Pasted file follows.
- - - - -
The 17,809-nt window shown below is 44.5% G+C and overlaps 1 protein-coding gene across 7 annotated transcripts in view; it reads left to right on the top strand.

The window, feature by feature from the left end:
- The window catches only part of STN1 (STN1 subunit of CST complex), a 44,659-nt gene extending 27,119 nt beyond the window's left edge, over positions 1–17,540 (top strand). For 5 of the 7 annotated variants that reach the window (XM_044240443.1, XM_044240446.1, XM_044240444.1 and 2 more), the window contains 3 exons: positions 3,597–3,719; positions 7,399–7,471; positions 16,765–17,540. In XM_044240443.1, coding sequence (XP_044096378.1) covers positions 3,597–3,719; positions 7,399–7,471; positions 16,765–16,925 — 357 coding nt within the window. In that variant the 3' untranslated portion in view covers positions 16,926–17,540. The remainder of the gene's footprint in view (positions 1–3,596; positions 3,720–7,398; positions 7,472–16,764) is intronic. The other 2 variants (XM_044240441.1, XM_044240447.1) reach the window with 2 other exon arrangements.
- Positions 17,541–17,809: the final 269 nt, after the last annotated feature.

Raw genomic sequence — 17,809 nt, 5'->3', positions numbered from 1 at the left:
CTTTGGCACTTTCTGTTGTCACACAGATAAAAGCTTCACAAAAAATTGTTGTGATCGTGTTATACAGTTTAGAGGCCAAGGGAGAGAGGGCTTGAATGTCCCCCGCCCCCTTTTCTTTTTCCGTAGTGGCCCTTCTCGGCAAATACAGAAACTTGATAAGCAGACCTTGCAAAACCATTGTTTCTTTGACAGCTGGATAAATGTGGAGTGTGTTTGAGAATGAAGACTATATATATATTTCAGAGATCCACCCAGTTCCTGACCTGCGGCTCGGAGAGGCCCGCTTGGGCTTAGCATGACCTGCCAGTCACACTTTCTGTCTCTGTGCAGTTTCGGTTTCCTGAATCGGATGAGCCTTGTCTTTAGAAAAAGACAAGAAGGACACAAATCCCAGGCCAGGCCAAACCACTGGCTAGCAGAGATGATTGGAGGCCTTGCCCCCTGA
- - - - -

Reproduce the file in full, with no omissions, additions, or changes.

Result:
The 17,809-nt window shown below is 44.5% G+C and overlaps 1 protein-coding gene across 7 annotated transcripts in view; it reads left to right on the top strand.

The window, feature by feature from the left end:
- The window catches only part of STN1 (STN1 subunit of CST complex), a 44,659-nt gene extending 27,119 nt beyond the window's left edge, over positions 1–17,540 (top strand). For 5 of the 7 annotated variants that reach the window (XM_044240443.1, XM_044240446.1, XM_044240444.1 and 2 more), the window contains 3 exons: positions 3,597–3,719; positions 7,399–7,471; positions 16,765–17,540. In XM_044240443.1, coding sequence (XP_044096378.1) covers positions 3,597–3,719; positions 7,399–7,471; positions 16,765–16,925 — 357 coding nt within the window. In that variant the 3' untranslated portion in view covers positions 16,926–17,540. The remainder of the gene's footprint in view (positions 1–3,596; positions 3,720–7,398; positions 7,472–16,764) is intronic. The other 2 variants (XM_044240441.1, XM_044240447.1) reach the window with 2 other exon arrangements.
- Positions 17,541–17,809: the final 269 nt, after the last annotated feature.

Raw genomic sequence — 17,809 nt, 5'->3', positions numbered from 1 at the left:
CTTTGGCACTTTCTGTTGTCACACAGATAAAAGCTTCACAAAAAATTGTTGTGATCGTGTTATACAGTTTAGAGGCCAAGGGAGAGAGGGCTTGAATGTCCCCCGCCCCCTTTTCTTTTTCCGTAGTGGCCCTTCTCGGCAAATACAGAAACTTGATAAGCAGACCTTGCAAAACCATTGTTTCTTTGACAGCTGGATAAATGTGGAGTGTGTTTGAGAATGAAGACTATATATATATTTCAGAGATCCACCCAGTTCCTGACCTGCGGCTCGGAGAGGCCCGCTTGGGCTTAGCATGACCTGCCAGTCACACTTTCTGTCTCTGTGCAGTTTCGGTTTCCTGAATCGGATGAGCCTTGTCTTTAGAAAAAGACAAGAAGGACACAAATCCCAGGCCAGGCCAAACCACTGGCTAGCAGAGATGATTGGAGGCCTTGCCCCCTGA